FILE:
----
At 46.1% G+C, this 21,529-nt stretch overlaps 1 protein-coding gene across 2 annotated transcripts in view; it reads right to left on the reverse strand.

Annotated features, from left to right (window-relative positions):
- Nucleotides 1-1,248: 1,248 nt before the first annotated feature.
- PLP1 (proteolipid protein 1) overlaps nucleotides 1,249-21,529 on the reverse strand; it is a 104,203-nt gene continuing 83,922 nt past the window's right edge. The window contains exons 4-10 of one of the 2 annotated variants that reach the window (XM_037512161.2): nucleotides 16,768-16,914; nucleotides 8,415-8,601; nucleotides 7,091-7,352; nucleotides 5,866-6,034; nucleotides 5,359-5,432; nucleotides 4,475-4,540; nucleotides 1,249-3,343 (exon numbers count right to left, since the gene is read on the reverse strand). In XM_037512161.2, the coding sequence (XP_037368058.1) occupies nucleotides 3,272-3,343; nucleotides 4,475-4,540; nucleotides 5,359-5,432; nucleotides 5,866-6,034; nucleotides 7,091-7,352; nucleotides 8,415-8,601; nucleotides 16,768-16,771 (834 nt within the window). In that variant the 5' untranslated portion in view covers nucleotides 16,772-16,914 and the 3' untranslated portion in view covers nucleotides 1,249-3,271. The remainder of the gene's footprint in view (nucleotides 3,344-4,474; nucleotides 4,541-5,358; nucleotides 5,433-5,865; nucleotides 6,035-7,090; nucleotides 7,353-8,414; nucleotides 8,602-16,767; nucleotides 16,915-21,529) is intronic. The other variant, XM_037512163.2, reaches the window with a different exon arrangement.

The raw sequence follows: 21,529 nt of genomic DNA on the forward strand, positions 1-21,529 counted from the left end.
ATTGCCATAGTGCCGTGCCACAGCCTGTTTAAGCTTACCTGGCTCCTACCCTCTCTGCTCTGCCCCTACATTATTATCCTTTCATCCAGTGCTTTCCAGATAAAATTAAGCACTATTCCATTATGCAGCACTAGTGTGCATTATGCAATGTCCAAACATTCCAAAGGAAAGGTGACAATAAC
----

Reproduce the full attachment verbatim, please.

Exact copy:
At 46.1% G+C, this 21,529-nt stretch overlaps 1 protein-coding gene across 2 annotated transcripts in view; it reads right to left on the reverse strand.

Annotated features, from left to right (window-relative positions):
- Nucleotides 1-1,248: 1,248 nt before the first annotated feature.
- PLP1 (proteolipid protein 1) overlaps nucleotides 1,249-21,529 on the reverse strand; it is a 104,203-nt gene continuing 83,922 nt past the window's right edge. The window contains exons 4-10 of one of the 2 annotated variants that reach the window (XM_037512161.2): nucleotides 16,768-16,914; nucleotides 8,415-8,601; nucleotides 7,091-7,352; nucleotides 5,866-6,034; nucleotides 5,359-5,432; nucleotides 4,475-4,540; nucleotides 1,249-3,343 (exon numbers count right to left, since the gene is read on the reverse strand). In XM_037512161.2, the coding sequence (XP_037368058.1) occupies nucleotides 3,272-3,343; nucleotides 4,475-4,540; nucleotides 5,359-5,432; nucleotides 5,866-6,034; nucleotides 7,091-7,352; nucleotides 8,415-8,601; nucleotides 16,768-16,771 (834 nt within the window). In that variant the 5' untranslated portion in view covers nucleotides 16,772-16,914 and the 3' untranslated portion in view covers nucleotides 1,249-3,271. The remainder of the gene's footprint in view (nucleotides 3,344-4,474; nucleotides 4,541-5,358; nucleotides 5,433-5,865; nucleotides 6,035-7,090; nucleotides 7,353-8,414; nucleotides 8,602-16,767; nucleotides 16,915-21,529) is intronic. The other variant, XM_037512163.2, reaches the window with a different exon arrangement.

The raw sequence follows: 21,529 nt of genomic DNA on the forward strand, positions 1-21,529 counted from the left end.
ATTGCCATAGTGCCGTGCCACAGCCTGTTTAAGCTTACCTGGCTCCTACCCTCTCTGCTCTGCCCCTACATTATTATCCTTTCATCCAGTGCTTTCCAGATAAAATTAAGCACTATTCCATTATGCAGCACTAGTGTGCATTATGCAATGTCCAAACATTCCAAAGGAAAGGTGACAATAAC